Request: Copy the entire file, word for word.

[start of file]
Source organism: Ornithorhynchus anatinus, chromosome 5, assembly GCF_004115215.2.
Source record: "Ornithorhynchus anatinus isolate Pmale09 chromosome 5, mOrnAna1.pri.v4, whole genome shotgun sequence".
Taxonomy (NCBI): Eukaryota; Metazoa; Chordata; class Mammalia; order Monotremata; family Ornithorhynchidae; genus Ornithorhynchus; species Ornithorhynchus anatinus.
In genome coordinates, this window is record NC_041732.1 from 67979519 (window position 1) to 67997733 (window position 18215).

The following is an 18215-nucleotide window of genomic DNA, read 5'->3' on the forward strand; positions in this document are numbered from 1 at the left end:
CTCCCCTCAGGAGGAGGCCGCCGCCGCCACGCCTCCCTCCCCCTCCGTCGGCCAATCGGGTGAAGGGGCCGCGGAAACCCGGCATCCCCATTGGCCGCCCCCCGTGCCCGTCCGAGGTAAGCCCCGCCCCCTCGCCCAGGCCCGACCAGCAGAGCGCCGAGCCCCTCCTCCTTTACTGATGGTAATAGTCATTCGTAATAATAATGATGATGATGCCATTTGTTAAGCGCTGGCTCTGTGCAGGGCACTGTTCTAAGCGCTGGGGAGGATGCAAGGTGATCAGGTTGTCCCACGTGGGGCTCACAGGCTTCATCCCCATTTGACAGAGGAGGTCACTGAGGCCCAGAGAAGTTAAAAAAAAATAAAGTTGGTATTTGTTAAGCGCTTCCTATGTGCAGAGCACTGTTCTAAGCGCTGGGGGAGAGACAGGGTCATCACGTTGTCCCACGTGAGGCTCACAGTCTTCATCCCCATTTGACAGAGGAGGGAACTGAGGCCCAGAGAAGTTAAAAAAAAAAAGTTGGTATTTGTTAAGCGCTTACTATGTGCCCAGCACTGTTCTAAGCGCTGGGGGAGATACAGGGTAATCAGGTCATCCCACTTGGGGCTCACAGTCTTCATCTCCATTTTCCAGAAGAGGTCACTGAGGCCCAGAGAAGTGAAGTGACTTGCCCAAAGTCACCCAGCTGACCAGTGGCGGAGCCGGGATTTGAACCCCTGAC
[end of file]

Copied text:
Source organism: Ornithorhynchus anatinus, chromosome 5, assembly GCF_004115215.2.
Source record: "Ornithorhynchus anatinus isolate Pmale09 chromosome 5, mOrnAna1.pri.v4, whole genome shotgun sequence".
Taxonomy (NCBI): Eukaryota; Metazoa; Chordata; class Mammalia; order Monotremata; family Ornithorhynchidae; genus Ornithorhynchus; species Ornithorhynchus anatinus.
In genome coordinates, this window is record NC_041732.1 from 67979519 (window position 1) to 67997733 (window position 18215).

The following is an 18215-nucleotide window of genomic DNA, read 5'->3' on the forward strand; positions in this document are numbered from 1 at the left end:
CTCCCCTCAGGAGGAGGCCGCCGCCGCCACGCCTCCCTCCCCCTCCGTCGGCCAATCGGGTGAAGGGGCCGCGGAAACCCGGCATCCCCATTGGCCGCCCCCCGTGCCCGTCCGAGGTAAGCCCCGCCCCCTCGCCCAGGCCCGACCAGCAGAGCGCCGAGCCCCTCCTCCTTTACTGATGGTAATAGTCATTCGTAATAATAATGATGATGATGCCATTTGTTAAGCGCTGGCTCTGTGCAGGGCACTGTTCTAAGCGCTGGGGAGGATGCAAGGTGATCAGGTTGTCCCACGTGGGGCTCACAGGCTTCATCCCCATTTGACAGAGGAGGTCACTGAGGCCCAGAGAAGTTAAAAAAAAATAAAGTTGGTATTTGTTAAGCGCTTCCTATGTGCAGAGCACTGTTCTAAGCGCTGGGGGAGAGACAGGGTCATCACGTTGTCCCACGTGAGGCTCACAGTCTTCATCCCCATTTGACAGAGGAGGGAACTGAGGCCCAGAGAAGTTAAAAAAAAAAAGTTGGTATTTGTTAAGCGCTTACTATGTGCCCAGCACTGTTCTAAGCGCTGGGGGAGATACAGGGTAATCAGGTCATCCCACTTGGGGCTCACAGTCTTCATCTCCATTTTCCAGAAGAGGTCACTGAGGCCCAGAGAAGTGAAGTGACTTGCCCAAAGTCACCCAGCTGACCAGTGGCGGAGCCGGGATTTGAACCCCTGAC